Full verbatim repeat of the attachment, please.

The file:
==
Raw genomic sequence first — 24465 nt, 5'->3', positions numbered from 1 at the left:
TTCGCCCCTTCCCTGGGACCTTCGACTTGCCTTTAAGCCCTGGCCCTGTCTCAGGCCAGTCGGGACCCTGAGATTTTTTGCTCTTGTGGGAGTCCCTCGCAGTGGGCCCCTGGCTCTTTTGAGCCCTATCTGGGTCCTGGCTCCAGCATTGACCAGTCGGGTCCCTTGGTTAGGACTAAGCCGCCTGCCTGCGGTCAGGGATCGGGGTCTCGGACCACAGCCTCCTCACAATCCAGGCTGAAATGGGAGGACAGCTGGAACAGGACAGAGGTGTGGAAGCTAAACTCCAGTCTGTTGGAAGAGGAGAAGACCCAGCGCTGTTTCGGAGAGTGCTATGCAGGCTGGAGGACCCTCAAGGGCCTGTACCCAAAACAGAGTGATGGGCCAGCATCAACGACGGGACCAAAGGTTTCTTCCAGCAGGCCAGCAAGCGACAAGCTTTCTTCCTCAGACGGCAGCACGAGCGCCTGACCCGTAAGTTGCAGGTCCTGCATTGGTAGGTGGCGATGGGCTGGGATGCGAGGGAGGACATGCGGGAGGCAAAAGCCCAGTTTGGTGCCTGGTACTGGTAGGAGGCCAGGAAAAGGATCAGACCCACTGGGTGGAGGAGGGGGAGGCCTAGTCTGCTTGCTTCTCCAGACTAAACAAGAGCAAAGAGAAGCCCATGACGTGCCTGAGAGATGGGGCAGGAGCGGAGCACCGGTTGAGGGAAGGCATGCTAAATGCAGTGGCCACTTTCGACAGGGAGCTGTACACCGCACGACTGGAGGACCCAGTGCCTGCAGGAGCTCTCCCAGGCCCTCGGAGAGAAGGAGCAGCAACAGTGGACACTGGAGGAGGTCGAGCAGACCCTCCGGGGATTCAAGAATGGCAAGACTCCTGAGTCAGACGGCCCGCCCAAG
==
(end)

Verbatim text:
Raw genomic sequence first — 24465 nt, 5'->3', positions numbered from 1 at the left:
TTCGCCCCTTCCCTGGGACCTTCGACTTGCCTTTAAGCCCTGGCCCTGTCTCAGGCCAGTCGGGACCCTGAGATTTTTTGCTCTTGTGGGAGTCCCTCGCAGTGGGCCCCTGGCTCTTTTGAGCCCTATCTGGGTCCTGGCTCCAGCATTGACCAGTCGGGTCCCTTGGTTAGGACTAAGCCGCCTGCCTGCGGTCAGGGATCGGGGTCTCGGACCACAGCCTCCTCACAATCCAGGCTGAAATGGGAGGACAGCTGGAACAGGACAGAGGTGTGGAAGCTAAACTCCAGTCTGTTGGAAGAGGAGAAGACCCAGCGCTGTTTCGGAGAGTGCTATGCAGGCTGGAGGACCCTCAAGGGCCTGTACCCAAAACAGAGTGATGGGCCAGCATCAACGACGGGACCAAAGGTTTCTTCCAGCAGGCCAGCAAGCGACAAGCTTTCTTCCTCAGACGGCAGCACGAGCGCCTGACCCGTAAGTTGCAGGTCCTGCATTGGTAGGTGGCGATGGGCTGGGATGCGAGGGAGGACATGCGGGAGGCAAAAGCCCAGTTTGGTGCCTGGTACTGGTAGGAGGCCAGGAAAAGGATCAGACCCACTGGGTGGAGGAGGGGGAGGCCTAGTCTGCTTGCTTCTCCAGACTAAACAAGAGCAAAGAGAAGCCCATGACGTGCCTGAGAGATGGGGCAGGAGCGGAGCACCGGTTGAGGGAAGGCATGCTAAATGCAGTGGCCACTTTCGACAGGGAGCTGTACACCGCACGACTGGAGGACCCAGTGCCTGCAGGAGCTCTCCCAGGCCCTCGGAGAGAAGGAGCAGCAACAGTGGACACTGGAGGAGGTCGAGCAGACCCTCCGGGGATTCAAGAATGGCAAGACTCCTGAGTCAGACGGCCCGCCCAAG